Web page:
Margaret Atwood, Philip Roth, David Mitchell, William Styron, Julian Barnes

What book are you reading now? What do you like, or not, about it?
 I’m reading Swerve and it is a book for the book club I’m part of.  I’m fascinated by the influence of a book centuries after it was written.  I’m also wondering what will happen to books a thousand years from now as we switch to digital and current popularity. I wonder what will be lost.

Are there any new authors that have grasped your interest?
I am a huge fan of David Mitchell who wrote Cloud Atlas. I love how much he was able to say about humanity by skipping through centuries. I hope the movie captures his message.  

Do you ever have problems with writers block?  If so how do you get through it?
I spent many years squeezing writing in between working as a psychotherapist and raising three children. Each moment was precious. That sense has stayed with me. Occasionally, when I’m stuck, I play my drums or dance and that usually helps me evolve my next scene.   I also stick to a consistent and rather rigid schedule.  I write from 8-12 Monday-Friday. It’s my refuge and my space.

What do you do when you’re not writing/editing or thinking about writing/editing?
When I’m not writing, I make metal sculptures, acrylic and watercolor paintings, jewelry, and altered books. I try to do that a few afternoons a week.  I also love to dance to a wide assortment of music (blues, rock, rap, and classical) and work out( yoga, aerobic dance, lift weights, walk, swim.) And hang out with family and friends.

Do you have any advice for other writers?
Write because you love it and it feels meaningful to you.  Take a few hours a day to write and make it sacred.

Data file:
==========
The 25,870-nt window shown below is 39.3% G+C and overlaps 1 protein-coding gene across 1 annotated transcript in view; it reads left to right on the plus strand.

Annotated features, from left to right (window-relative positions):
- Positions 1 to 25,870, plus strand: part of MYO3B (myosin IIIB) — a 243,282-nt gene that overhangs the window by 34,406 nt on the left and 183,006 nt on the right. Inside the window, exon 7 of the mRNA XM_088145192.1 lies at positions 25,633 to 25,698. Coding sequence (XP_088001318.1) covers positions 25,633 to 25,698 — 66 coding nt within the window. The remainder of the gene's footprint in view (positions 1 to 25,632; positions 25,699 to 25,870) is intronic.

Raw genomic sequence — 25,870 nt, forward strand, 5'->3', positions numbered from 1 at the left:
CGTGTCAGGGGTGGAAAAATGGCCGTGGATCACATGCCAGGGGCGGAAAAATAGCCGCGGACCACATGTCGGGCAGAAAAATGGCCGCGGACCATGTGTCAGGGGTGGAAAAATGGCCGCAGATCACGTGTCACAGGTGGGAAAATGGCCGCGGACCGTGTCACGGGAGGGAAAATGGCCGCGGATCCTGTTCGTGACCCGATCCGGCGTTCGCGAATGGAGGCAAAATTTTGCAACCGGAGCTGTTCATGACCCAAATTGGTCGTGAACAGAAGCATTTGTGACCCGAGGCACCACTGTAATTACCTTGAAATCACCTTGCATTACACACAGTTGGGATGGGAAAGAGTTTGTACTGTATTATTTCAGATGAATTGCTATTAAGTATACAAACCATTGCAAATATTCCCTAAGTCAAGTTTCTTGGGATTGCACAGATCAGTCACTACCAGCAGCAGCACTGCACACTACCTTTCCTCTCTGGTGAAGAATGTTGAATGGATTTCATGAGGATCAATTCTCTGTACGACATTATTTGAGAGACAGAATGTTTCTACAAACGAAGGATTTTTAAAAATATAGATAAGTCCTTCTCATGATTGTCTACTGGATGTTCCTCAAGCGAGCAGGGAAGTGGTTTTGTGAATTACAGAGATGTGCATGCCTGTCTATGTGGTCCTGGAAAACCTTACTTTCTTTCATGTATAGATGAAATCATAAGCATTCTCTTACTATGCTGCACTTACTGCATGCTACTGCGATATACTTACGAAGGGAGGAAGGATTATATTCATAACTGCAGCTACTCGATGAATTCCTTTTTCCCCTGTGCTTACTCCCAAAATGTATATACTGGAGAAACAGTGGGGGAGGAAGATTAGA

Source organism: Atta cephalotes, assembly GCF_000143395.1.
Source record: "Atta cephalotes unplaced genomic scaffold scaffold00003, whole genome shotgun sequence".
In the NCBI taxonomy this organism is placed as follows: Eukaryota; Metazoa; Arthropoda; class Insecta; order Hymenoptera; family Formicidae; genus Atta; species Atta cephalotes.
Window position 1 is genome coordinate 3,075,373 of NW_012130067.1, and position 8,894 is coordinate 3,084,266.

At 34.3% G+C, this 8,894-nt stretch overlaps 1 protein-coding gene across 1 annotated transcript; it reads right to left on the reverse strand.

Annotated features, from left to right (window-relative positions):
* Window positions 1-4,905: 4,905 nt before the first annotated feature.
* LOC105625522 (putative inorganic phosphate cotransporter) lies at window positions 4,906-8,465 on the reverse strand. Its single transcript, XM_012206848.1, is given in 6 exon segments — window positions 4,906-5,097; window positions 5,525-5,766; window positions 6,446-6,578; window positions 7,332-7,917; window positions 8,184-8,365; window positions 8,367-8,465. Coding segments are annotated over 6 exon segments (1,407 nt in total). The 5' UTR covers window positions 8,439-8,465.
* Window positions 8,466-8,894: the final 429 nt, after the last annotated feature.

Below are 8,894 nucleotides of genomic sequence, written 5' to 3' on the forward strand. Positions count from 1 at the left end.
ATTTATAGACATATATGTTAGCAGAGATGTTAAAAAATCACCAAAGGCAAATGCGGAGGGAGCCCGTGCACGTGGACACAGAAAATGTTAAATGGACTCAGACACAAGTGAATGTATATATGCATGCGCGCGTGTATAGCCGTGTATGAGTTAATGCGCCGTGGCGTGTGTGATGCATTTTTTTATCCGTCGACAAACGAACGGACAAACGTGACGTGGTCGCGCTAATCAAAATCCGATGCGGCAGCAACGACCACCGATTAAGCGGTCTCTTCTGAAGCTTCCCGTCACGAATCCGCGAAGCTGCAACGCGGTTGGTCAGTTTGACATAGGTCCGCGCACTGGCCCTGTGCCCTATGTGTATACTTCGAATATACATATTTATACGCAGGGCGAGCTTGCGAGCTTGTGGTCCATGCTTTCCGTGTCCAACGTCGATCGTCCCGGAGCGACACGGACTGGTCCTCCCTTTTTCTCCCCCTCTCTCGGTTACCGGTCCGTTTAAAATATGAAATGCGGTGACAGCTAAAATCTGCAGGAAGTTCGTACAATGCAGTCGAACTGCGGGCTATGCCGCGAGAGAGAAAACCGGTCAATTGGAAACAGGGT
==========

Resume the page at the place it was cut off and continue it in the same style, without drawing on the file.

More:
We’re told to write what we know and we know our own lives best, yet distilling what the STORY is in our lives that may be interesting to others is not easy. So much of what we experience is exquisite because it’s ours: our baby’s first smile, falling in love, the death of a dear friend. Making that have universal appeal requires digging deep and ferreting telling detail and language.

It’s hard for everyone to get published. Especially women. So don’t take it personal and don’t give up!

Who is your publisher and how did you connect with them?

Emily Bestler Books, Atria, Simon and Schuster.
My agent, Peter Miller at Global Lion sold a three book deal : A Christmas Cookie Club, A Gift For My Sister,  and The Christmas Cookie Cookbook.

How can we find you? Website, Facebook, Twitter, blog, etc. - please share your public links.

Synopsis of A Gift for My Sister:
 A Gift For My Sister, is a fast paced, riveting page turner that poses the larger questions of where did I come from, how did I become me, and how do we form a family.  Set in a backdrop as vast as a continent, and diverse as plush beach condos, inner city Detroit, and exhilarating rap concerts, it’s a tale told by two fatherless daughters struggling with family curses, eccentric luck, and the complicated multiculturalism that is hallmark of our era.
Sky, obedient and cautious, has worked hard to build her dream life. In her ideal job as a lawyer and married to handsome Troy, they live with their three-year-old daughter, Rachel, in a house on the beach.  Younger sister, Tara, rebellious and impetuous, has fallen in love with the irresistible Aaron, become pregnant in high school, and embarked on a rollercoaster life as a musician.  But when tragedy besets Sky, her world is turned upside down. Amazingly, Tara and Aaron and their rap crew, instead of facing a future destined to be foolhardy and risky, are on the brink of fame.  With this astonishing reversal of fortune, Tara offers to help Sky start over and move home. On the road trip tensions between the two sisters erupt, loyalties are tested and long hidden secrets revealed.  The journey they embark on forces each woman to take a walk in the other’s shoes and examine what sisterhood, and family means to them.


  1. Thank you so much for inviting me to be your guest. Your blog and presentation is beautiful and warm. Looking forward to meeting some of your readers. Ann Pearlman

  2. Ann, it's a pleasure to have you here.